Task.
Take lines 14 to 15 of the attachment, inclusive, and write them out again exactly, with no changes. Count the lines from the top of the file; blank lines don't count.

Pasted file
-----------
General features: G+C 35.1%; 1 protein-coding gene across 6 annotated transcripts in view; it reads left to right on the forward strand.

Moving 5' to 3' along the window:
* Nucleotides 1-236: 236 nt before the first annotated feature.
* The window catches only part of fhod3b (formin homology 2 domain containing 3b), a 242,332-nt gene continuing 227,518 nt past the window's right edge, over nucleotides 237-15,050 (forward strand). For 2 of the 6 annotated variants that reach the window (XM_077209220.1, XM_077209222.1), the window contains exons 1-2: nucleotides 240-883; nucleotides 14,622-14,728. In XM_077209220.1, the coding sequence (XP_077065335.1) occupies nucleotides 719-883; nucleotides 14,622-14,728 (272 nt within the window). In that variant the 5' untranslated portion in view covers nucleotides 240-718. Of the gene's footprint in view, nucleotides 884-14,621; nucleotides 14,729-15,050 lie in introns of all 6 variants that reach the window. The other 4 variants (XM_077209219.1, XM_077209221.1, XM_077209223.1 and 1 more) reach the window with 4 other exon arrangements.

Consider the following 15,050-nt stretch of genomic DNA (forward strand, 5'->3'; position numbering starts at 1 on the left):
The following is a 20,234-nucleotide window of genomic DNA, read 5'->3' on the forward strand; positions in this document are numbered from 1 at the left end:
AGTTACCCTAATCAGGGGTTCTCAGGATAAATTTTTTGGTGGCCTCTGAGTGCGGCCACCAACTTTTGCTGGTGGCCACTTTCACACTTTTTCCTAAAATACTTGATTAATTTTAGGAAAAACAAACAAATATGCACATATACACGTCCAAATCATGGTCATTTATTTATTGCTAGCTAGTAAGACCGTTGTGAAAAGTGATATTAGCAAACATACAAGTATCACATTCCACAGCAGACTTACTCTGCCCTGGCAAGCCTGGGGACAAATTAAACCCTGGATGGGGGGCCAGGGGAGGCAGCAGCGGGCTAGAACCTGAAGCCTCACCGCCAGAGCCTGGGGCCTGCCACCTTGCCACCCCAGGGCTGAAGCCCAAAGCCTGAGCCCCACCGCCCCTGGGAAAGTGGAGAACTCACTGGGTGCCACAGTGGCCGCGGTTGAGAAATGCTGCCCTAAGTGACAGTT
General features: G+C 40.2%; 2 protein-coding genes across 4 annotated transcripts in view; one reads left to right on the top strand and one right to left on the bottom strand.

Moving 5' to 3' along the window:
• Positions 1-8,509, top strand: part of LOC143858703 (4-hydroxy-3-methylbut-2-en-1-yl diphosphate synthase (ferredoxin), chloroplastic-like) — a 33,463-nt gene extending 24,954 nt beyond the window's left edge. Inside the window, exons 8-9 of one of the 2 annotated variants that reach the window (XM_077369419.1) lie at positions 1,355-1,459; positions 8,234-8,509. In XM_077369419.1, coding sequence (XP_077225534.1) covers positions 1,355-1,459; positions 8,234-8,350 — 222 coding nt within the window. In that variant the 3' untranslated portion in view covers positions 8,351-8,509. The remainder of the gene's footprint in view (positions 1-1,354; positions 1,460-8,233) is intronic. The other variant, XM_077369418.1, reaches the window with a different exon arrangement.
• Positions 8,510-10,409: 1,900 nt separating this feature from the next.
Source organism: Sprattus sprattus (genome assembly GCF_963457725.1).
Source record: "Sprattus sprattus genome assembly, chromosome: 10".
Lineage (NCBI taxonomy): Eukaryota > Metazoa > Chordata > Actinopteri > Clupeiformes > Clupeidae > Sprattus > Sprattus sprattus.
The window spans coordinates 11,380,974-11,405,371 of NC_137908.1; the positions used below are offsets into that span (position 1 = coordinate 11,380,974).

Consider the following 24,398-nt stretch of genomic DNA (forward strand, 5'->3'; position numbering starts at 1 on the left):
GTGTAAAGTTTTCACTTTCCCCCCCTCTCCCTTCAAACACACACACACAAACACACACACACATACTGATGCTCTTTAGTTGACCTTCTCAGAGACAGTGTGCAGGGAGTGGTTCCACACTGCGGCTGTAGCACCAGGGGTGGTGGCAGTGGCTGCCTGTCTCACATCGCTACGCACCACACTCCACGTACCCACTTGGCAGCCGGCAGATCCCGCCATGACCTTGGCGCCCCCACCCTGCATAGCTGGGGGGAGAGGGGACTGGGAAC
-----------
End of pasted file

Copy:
Lineage (NCBI taxonomy): Eukaryota > Metazoa > Chordata > Actinopteri > Clupeiformes > Clupeidae > Sprattus > Sprattus sprattus.
The window spans coordinates 11,380,974-11,405,371 of NC_137908.1; the positions used below are offsets into that span (position 1 = coordinate 11,380,974).